Fig. 1
Fig. 1

Experimental and numerical σε curves of the aluminium

Table 1

Properties of the AW6082 T651 aluminium alloy [28]


AW6082 T651

Young’s modulus, E (GPa)

70.07 ± 0.83

Yield stress, σy (MPa)

261.67 ± 7.65

Tensile strength, σf (MPa)

324.00 ± 0.16

Tensile failure strain, εf (%)

21.70 ± 4.24

Fig. 2
Fig. 2

σ-ε curves comparison of the adhesives Araldite® AV138, Araldite® 2015 and Sikaforce® 7752

Table 2

Properties of the adhesives Araldite® AV138, Araldite® 2015 and Sikaforce® 7752 [2729]





Young’s modulus, E (GPa)

4.89 ± 0.81

1.85 ± 0.21

0.49 ± 0.09

Poisson’s ratio, ν




Tensile yield stress, σy (MPa)

36.49 ± 2.47

12.63 ± 0.61

3.24 ± 0.48

Tensile failure strength, σf (MPa)

39.45 ± 3.18

21.63 ± 1.61

11.48 ± 0.25

Tensile failure strain, εf (%)

1.21 ± 0.10

4.77 ± 0.15

19.18 ± 1.40

Shear modulus, G (GPa)




Shear yield stress, τy (MPa)

25.1 ± 0.33

14.6 ± 1.3

5.16 ± 1.14

Shear failure strength, τf (MPa)

30.2 ± 0.40

17.9 ± 1.8

10.17 ± 0.64

Shear failure strain, γf (%)

7.8 ± 0.7

43.9 ± 3.4

54.82 ± 6.38

GIC (N/mm)


0.43 ± 0.02

2.36 ± 0.17

GIIC (N/mm)


4.70 ± 0.34

5.41 ± 0.47

aManufacturer’s data

bEstimated from the Hooke’s law using E and ν

cEstimated in Campilho et al. [28]

Experimental details

The geometry of the SLJ, DLJ, stepped-lap and scarf joints is depicted in Fig. 3. The relevant dimensional parameters are: adherends’ thickness tP = 3 mm, tA = 0.2 mm, thickness of the vertical adhesive layers for the stepped-lap joints tA1 = 0.2 mm, LO = 12.5, 25, 37.5 and 50 mm, α = 3.43, 10, 15, 20, 30 and 45°, and total length of the joint between grips LT = 170 mm. It should be mentioned that α = 3.43° corresponds to LO = 50 mm, such that a direct comparison can be made between joint types. For all joint types, five specimens were fabricated, making a total of 90 test specimens. In this work, for the DLJ, it was considered that the inner adherend had the same tp value of the outer adherends. It must be pointed out that this option does not compromise this study and its objectives. Regarding the manufacturing of the joints, the adherends were initially cut to their final block dimensions. Then, the final shape of the specimens for the scarf and stepped-lap joints was obtained by milling. Following, all adherends regardless the joint geometry were submitted to proper surface preparation to promote a strong bond that in the end will result in a cohesive failure. This operation consists of cleaning the specimens using grit blasting and then applying a degreaser. The SLJ, DLJ, stepped-lap and scarf joints were assembled to cure in a steel mould, to ensure a proper adherends’ alignment and the correct value of LO. To obtain the specified tA, steel blocks with calibrated dimensions were used to support the upper adherend (SLJ) and inner and upper adherends (DLJ). The other joint types did not require this setup because the adherends are naturally aligned. For the scarf joints, clamps were used to position and align the adherends and, in order to obtain the specified tA, calibrated wire with 0.2 mm of diameter was applied between the adherends. For the SLJ, tabs were bonded at the joint ends, to obtain an adequate alignment in the testing machine. DLJ used a tab only between outer adherends. Due to their configuration, the other joints do not require this fabrication step. The time of cure for all joints was a minimum of 48 h, at room temperature. To remove the excess adhesive at the overlap zone, milling techniques were applied. The tests were done, at room temperature, in a Shimadzu AG–X 100 testing machine, with a 100 kN load cell and considering a grip velocity of 1 mm/min. Of the five specimens per joint type, a minimum of four valid results were provided. Figure 4 shows an example of a stepped-lap joint bonded with the Sikaforce® 7752 and LO = 25 mm ready for testing (a) and a SLJ bonded with the Araldite® 2015 and LO = 37.5 mm during a tensile test (b).
Fig. 3
Fig. 3

Geometry and dimensions of the SLJ (a), DLJ (b), stepped-lap (c) and scarf joints (d)

Fig. 4
Fig. 4

Stepped-lap joint bonded with the Sikaforce® 7752 and LO = 25 mm ready for testing (a) and SLJ bonded with the Araldite® 2015 and LO = 37.5 mm during a tensile test (b)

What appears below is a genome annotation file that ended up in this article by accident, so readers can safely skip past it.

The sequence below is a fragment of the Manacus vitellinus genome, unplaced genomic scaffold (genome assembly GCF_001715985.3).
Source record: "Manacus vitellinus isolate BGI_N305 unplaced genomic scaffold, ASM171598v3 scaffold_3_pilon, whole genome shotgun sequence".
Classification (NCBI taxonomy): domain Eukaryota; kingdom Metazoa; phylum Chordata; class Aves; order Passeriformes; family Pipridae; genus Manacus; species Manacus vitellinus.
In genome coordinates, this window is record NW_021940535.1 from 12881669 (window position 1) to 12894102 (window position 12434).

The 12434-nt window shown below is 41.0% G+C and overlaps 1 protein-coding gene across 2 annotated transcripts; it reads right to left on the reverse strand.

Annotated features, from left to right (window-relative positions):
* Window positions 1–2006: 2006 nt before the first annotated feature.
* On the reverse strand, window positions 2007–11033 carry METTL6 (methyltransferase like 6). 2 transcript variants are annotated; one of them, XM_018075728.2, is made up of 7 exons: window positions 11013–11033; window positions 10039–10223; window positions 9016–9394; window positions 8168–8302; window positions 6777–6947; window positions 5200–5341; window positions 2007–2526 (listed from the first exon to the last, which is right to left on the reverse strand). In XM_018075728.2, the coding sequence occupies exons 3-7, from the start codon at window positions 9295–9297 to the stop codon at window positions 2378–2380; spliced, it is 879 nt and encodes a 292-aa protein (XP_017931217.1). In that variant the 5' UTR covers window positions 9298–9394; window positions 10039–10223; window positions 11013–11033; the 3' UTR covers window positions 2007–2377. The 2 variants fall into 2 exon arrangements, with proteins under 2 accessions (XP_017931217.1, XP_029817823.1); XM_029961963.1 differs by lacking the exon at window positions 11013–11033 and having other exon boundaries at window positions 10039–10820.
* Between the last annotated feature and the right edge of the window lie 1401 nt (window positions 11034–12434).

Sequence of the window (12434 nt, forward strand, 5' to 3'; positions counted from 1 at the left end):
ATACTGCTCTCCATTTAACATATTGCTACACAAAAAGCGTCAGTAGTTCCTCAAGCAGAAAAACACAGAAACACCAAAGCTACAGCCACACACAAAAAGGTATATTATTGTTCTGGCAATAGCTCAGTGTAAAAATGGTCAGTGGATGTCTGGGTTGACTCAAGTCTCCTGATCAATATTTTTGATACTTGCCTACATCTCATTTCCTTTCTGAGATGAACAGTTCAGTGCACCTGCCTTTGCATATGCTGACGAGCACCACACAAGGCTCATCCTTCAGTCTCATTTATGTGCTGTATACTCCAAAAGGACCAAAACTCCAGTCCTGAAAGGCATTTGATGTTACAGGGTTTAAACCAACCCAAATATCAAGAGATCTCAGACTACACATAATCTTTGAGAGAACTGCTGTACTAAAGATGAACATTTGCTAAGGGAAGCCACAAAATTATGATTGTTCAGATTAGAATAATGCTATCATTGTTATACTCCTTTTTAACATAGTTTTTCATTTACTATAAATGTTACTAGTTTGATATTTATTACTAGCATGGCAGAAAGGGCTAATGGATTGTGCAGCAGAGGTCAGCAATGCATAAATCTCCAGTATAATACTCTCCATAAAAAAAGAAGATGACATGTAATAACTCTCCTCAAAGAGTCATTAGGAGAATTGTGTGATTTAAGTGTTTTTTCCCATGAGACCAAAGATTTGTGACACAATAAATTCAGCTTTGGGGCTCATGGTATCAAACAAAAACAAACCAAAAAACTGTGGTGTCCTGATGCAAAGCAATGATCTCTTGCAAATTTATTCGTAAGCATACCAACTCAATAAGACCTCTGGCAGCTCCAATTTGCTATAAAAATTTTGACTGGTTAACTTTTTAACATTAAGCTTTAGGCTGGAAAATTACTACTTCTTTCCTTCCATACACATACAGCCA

Numerical modelling

Model construction

For the four joint types, the numerical analyses were done in Abaqus®. These analyses provided the strength prediction and stress distribution analysis. The analyses were performed considering geometrical non-linearities through all, to accurately model the significant joint rotations of the SLJ. For the strength analysis, the adherends were modelled as elasto-plastic continuum bodies and the adhesives were treated with cohesive elements. The two-dimensional joint models were mainly built with plane-strain quadrilateral elements (CPE4) for the adherends. In the particular case of the scarf joints, plane-strain triangular elements (CPE3) were applied to model the tapered bonded edges. Regarding the bondline, a single layer of cohesive elements (COH2D4) was considered in the thickness direction, which follow a triangular traction–separation law. In the particular case of the stepped-lap joints, the adhesive was broken into horizontal and vertical segments, as shown in Fig. 5 (example for LO = 12.5 mm). The discontinuity between these segments was applied because of the physical impossibility to model the corners between adhesive segments by CZM, and it is not expected to compromise the results’ accuracy, because the loads that would be transferred through the corners is negligible. Figure 5 also shows the mesh applied to this joint. In the case of the DLJ, symmetry along the horizontal symmetry axis of the joint was applied. Figure 6 presents the mesh details for a LO = 25 mm DLJ (a) and a scarf joint with α = 10° (b). In the DLJ, emphasis is given on the symmetry conditions. For the stress analysis models, the aforementioned plane-strain quadrilateral elements (CPE4) were also applied in the adhesive layer, and stresses were extracted at the mid-thickness. Moreover, a more refined mesh than the one used for the damage models analysis was considered, in order to obtain more precise results, mainly in the adhesive layer. With this purpose, ten solid elements were used for the adhesive layer in the thickness direction. The number of elements and bias ratio (i.e. mesh grading effects) largely depend on the need to obtain accurate stress estimations. Thus, the overlap zone had higher mesh refinement with a tendency to reduce towards the edges of the joint, not to affect the accuracy of the strength predictions. This approach is a common procedure in bonded joints’ analysis [30] and it was done in order to reduce the required computational cost. To realistically simulate the experimental tests, boundary conditions were defined in a way that one of the joint edges was clamped and the other was subjected to a vertical restriction and a traction displacement.